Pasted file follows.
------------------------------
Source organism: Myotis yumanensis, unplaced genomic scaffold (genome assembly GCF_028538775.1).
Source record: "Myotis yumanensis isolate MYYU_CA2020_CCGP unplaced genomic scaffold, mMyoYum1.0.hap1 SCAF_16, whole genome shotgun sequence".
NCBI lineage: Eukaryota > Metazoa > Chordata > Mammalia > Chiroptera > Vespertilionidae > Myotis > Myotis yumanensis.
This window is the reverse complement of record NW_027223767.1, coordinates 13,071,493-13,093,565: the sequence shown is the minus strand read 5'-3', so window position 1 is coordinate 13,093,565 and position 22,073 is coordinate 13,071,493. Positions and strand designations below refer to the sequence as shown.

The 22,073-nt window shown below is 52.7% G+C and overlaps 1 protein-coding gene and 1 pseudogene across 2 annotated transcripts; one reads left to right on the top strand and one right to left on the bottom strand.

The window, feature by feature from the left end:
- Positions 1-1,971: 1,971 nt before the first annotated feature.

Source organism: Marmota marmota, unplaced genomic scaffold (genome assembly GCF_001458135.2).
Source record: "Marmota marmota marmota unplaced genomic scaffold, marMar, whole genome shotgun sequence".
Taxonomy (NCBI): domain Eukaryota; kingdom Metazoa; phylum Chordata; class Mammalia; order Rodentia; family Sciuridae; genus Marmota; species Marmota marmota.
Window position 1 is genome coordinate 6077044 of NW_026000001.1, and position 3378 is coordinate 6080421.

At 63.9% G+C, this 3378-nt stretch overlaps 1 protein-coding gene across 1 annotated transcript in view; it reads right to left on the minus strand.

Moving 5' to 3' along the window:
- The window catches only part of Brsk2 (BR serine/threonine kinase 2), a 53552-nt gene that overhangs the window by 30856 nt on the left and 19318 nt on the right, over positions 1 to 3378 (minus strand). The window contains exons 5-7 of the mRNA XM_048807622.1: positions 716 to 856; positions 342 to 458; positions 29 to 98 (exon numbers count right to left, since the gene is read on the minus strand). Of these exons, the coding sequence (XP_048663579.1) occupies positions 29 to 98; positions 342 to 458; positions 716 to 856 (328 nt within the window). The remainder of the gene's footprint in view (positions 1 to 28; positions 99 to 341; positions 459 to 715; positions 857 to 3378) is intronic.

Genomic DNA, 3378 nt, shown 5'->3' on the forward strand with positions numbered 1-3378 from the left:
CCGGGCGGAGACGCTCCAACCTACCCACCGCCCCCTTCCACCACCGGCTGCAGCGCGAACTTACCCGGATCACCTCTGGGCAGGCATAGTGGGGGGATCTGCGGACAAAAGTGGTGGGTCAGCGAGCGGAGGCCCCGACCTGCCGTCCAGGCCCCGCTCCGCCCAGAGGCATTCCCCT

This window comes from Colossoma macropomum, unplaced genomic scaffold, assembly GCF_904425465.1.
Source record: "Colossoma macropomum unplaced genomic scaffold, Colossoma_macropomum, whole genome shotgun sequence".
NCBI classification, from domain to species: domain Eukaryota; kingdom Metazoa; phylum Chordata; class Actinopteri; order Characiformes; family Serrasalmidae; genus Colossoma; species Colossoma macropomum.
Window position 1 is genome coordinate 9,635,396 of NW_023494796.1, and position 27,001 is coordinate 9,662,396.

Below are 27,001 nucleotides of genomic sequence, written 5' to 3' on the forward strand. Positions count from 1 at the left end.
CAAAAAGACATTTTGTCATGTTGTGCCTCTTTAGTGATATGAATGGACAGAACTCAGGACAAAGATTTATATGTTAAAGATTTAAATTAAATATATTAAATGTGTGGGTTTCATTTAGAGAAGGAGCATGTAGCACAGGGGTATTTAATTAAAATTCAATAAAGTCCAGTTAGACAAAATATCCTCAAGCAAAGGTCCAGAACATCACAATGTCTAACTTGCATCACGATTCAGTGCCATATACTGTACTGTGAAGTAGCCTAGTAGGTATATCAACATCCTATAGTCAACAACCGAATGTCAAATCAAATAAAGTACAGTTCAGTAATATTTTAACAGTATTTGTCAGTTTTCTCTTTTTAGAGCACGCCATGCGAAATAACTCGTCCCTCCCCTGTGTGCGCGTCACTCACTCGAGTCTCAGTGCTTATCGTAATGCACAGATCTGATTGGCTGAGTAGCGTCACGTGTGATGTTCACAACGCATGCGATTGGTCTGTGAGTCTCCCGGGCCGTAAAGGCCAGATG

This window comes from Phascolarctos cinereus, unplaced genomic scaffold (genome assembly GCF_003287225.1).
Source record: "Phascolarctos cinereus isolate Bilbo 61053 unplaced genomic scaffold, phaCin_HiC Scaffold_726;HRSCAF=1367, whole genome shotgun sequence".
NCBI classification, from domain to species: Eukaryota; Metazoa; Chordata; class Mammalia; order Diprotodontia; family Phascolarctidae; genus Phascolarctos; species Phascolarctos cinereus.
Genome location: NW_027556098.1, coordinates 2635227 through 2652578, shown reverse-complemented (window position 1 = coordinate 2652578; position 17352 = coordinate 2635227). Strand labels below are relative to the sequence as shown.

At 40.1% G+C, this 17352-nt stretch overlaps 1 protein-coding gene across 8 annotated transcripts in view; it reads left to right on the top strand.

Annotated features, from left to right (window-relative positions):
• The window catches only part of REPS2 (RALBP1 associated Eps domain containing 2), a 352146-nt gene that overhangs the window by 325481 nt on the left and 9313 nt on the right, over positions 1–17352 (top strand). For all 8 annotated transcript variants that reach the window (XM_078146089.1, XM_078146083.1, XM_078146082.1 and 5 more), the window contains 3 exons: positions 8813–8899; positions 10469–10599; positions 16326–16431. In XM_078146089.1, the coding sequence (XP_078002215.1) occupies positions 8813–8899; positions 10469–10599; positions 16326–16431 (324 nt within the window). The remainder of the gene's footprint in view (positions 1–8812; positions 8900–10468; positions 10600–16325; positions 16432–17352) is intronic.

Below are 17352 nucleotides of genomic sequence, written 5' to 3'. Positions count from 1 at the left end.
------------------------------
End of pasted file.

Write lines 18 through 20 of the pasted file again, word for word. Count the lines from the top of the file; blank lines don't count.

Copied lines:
Source record: "Colossoma macropomum unplaced genomic scaffold, Colossoma_macropomum, whole genome shotgun sequence".
NCBI classification, from domain to species: domain Eukaryota; kingdom Metazoa; phylum Chordata; class Actinopteri; order Characiformes; family Serrasalmidae; genus Colossoma; species Colossoma macropomum.
Window position 1 is genome coordinate 9,635,396 of NW_023494796.1, and position 27,001 is coordinate 9,662,396.